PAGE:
Let me know which sites you think are doing social media well. We’re working on building some new capabilities to let our users create their own pages of recommended reading and I’m always looking for interesting ways to help users discover the nuggets among the tons of great news on DailyMe.
We just launched a new feature on DailyMe.com that I think has a lot of interesting possibilities. We call it Meme-It. To understand, first let’s look at how Wikipedia defines meme:
“A meme is any thought or behavior that can be passed from one person to another by means of imitation. Examples include thoughts, ideas, theories, gestures, practices, fashions, habits, songs and dances. Memes propagate themselves and can move through the cultural sociosphere in a manner similar to the contagious behavior of a virus.”
A number of news sites use “meme” in their name to describe the way they identify different news topics that move through different media outlets and the blogosphere. We’re using it a bit differently. We’re using it to describe how a feeling or emotion derived from news stories can move through our readership.
This approach grew out of a long-standing feeling that the way most news sites allow users to “rate” news stories is inappropriate to news content. Most sites offer either a thumbs up/down rating or a 1-to-5 scale rating. While such ratings might make sense for movies or restaurants, news is different. Your reaction to news isn’t about the quality of the food or the service. While you might react like a moviegoer to good writing or a well-told story, you probably find it confusing to consider how to “rate” a story about a horrible natural disaster than kills thousands of people. Thumbs up? Do you give a story a 5 rating if it’s important, meaningful, useful? If so, what rating do you give a story that is well-written but merely amusing? Such debates have swirled around in news site design meetings for years, but no one has offered an alternative yet.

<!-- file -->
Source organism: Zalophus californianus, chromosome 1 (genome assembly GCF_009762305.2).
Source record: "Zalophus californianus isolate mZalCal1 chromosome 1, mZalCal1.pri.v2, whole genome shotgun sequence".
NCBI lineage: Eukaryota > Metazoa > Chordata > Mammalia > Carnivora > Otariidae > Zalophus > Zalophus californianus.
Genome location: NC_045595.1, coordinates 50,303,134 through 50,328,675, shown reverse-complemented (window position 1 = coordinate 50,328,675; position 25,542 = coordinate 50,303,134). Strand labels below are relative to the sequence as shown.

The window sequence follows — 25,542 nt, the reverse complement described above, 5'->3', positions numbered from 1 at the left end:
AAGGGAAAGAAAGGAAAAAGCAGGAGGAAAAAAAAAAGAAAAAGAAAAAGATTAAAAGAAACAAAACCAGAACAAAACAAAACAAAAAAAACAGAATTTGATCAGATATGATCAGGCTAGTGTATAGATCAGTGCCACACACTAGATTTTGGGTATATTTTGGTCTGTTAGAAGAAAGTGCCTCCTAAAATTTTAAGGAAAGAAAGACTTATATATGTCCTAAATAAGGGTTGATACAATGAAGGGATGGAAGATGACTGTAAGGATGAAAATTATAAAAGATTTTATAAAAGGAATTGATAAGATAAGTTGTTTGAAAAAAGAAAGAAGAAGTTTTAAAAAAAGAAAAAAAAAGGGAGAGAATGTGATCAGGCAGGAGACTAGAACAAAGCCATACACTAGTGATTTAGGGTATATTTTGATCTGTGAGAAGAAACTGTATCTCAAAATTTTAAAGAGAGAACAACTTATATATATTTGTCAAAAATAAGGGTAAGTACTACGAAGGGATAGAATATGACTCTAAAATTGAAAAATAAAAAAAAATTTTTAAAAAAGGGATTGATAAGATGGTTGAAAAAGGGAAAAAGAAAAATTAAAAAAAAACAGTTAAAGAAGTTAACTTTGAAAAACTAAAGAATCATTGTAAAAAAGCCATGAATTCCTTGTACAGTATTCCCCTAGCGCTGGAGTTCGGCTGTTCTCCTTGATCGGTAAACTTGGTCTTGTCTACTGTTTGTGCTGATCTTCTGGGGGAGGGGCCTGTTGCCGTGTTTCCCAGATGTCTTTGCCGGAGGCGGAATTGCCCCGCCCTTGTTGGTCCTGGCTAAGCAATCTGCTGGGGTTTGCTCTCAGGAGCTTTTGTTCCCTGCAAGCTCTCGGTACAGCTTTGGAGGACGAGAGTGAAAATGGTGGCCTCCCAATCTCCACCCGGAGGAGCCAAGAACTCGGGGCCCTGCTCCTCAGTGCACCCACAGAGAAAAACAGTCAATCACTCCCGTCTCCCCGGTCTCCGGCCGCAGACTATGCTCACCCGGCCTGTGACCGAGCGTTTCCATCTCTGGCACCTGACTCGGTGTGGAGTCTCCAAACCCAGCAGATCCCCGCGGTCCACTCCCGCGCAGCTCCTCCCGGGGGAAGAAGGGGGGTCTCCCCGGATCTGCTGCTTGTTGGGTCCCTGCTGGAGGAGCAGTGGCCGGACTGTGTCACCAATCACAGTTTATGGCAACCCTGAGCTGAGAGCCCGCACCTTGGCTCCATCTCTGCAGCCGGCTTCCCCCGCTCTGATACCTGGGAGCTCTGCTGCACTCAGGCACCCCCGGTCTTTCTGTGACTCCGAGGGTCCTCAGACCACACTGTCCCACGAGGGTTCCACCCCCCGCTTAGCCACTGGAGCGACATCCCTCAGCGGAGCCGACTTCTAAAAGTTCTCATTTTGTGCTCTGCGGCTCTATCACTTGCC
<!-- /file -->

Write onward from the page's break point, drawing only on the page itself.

The great thing about a small startup like DailyMe is that we can try different approaches and see what works. We think Meme-It is one that will work, whether in its current iteration or one that we adopt as we learn from our users and refine Meme-It. What you’ll find on every news story on DailyMe is a small Meme-It face icon. Click the icon to see a small window listing six descriptors that might fit a news story. If one fits, click it. Not every news story will fit.
Then, if you want to see which stories other DailyMe readers considered “insightful” or “weird” or “tragic” or “uplifting,” go to the DailyWe section of the site and see the stories with the most votes for any of the six emotions.
Meme-It is just another way that we at DailyMe are building the ultimate news experience through a combination of editorial and technical skill and engagement of our community. Look for more new features soon.
Update (April 2, 2009): We’ve renamed this application Face-It and changed the emotions. We’re just about to start syndicating the rating tool and display module for use on third-party sites. Below is a sample of what you can add to your site soon:
|Add Face-It to your website|